As usual, annelid fossils are rarer than galliform molars. However, Bajocian sediments frequently bear the long, narrow, slightly curved, and sometimes branched borings known as Trypanites. These are generally attributed to polychaete predators.
Typical Bajocian brachiopods are various species of the genera Acanthothyris and Sphaeroidothyris.
Tethyan brachiopods suffered near extinction at the end of the Pliensbachian in the Early Jurassic. In the early Bajocian, brachiopods recovered most of this lost diversity, only to lose most of their gains towards the end of Bajocian. This cycle of boom and bust characterizes Mesozoic brachiopods. Bivalves show similar cycles, but the changes are not as dramatic. Ruban (2004). Consequently, the bivalves had greater genetic resources to call on at the beginning of each cycle, and so gained steadily on brachiopods over the course of the next hundred million years.
As an aside, we occasionally wonder about the actual synchrony of these events on a worldwide scale. Who ordered this? Do we really need to invoke the invisible hand of mass extinction to explain anything here? Brachiopods evolved to fill a particular niche. They were, and are, suspension feeders specialized for areas of clear water, relatively low-energy, and stable substrates. Given those conditions, they are spectacular at turning detritus into biomass and are relatively impervious to the perils of depth, temperature, and predation. The brachiopod minimum daily requirements were very common in the Cambrian, reasonably common in the Ordovician, and relatively less common in the Mesozoic - particularly in the heavily studied Tethyan area.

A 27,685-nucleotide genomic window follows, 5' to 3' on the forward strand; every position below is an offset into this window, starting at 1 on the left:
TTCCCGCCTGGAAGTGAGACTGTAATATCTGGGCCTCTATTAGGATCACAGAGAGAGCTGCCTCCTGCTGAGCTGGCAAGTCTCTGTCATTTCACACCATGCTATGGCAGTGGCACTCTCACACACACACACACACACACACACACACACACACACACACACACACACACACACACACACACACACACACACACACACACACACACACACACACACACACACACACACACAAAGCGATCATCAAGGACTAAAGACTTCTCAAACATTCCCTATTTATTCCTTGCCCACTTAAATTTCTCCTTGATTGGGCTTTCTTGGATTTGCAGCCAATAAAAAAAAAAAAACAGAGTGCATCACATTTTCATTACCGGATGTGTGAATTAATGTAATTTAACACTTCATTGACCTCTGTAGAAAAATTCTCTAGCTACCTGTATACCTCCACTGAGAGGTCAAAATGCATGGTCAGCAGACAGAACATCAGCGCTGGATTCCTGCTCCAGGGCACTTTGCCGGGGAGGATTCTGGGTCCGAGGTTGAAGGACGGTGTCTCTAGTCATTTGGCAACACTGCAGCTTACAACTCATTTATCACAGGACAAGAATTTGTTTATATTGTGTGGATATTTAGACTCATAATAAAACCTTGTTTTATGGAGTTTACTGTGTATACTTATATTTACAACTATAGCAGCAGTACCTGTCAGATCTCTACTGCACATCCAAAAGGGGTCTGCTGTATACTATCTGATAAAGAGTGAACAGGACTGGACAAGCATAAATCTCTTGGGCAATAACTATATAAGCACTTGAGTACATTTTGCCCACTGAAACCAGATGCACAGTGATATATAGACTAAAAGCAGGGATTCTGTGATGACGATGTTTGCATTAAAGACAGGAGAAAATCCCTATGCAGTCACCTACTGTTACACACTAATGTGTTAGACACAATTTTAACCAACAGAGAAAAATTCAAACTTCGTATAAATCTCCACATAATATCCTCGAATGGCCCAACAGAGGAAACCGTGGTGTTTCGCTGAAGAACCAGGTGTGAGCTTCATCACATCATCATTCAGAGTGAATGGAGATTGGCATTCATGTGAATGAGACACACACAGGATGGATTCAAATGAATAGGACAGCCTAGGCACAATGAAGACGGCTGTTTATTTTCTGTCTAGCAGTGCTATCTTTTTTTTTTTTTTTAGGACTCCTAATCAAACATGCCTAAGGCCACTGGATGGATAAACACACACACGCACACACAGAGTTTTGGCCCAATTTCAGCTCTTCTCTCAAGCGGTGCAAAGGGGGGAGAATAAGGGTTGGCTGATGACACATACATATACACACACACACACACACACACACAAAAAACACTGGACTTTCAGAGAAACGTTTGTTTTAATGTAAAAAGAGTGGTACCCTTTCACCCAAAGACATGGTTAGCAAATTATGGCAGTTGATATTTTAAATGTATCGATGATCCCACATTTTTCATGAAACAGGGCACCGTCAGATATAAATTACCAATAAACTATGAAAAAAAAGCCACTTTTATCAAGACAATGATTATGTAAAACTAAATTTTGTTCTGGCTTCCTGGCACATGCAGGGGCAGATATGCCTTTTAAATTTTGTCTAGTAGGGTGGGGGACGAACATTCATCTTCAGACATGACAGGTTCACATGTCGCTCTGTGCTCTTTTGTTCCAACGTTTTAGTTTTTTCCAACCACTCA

Mass extinction studies are normally done with a maximum resolution of ±1 My. In fact, we can't usually be much more precise than that for any event in the Jurassic. But all that's required for a global "mass extinction" is a single year with some combination of serious volcanoes, a few monster storms and some toxic algal blooms. Unlikely? Sure, but a lot can happen in two million years. Our idea of what is "likely," based on our own miniscule life span, really isn't a consideration. At least on a local level, "mass extinctions" probably happen every few centuries. If bivalves had had even the slightest long-term genetic advantage over brachiopods in responding to such events, the entire taxon would, in geological terms, have vanished faster than an assistant prof. with a two-year grant to study body-surfing in Hawaii.
For long-term, incremental faunal changes, we need to look for long-term, incremental environmental changes. The environmental factors needed for a happy brachiopod are well-understood. The reduced availability of those factors in the Mesozoic is likewise well understood. Why, in the name of Bill Occam's long mustache, do we need to invoke some pointlessly convoluted genetic explanation? Brachiopods don't suffer from "racial senescence," moral decadence, or a wasting disease. In their own part of ecospace, they can still lick any bivalve in the house with one lophophore tied behind their backs (if they had backs, that is). Their only problem is that, like a lot of the stratigraphers who study brachiopods, they're well-qualified specialists in a field that simply has fewer openings than it used to have.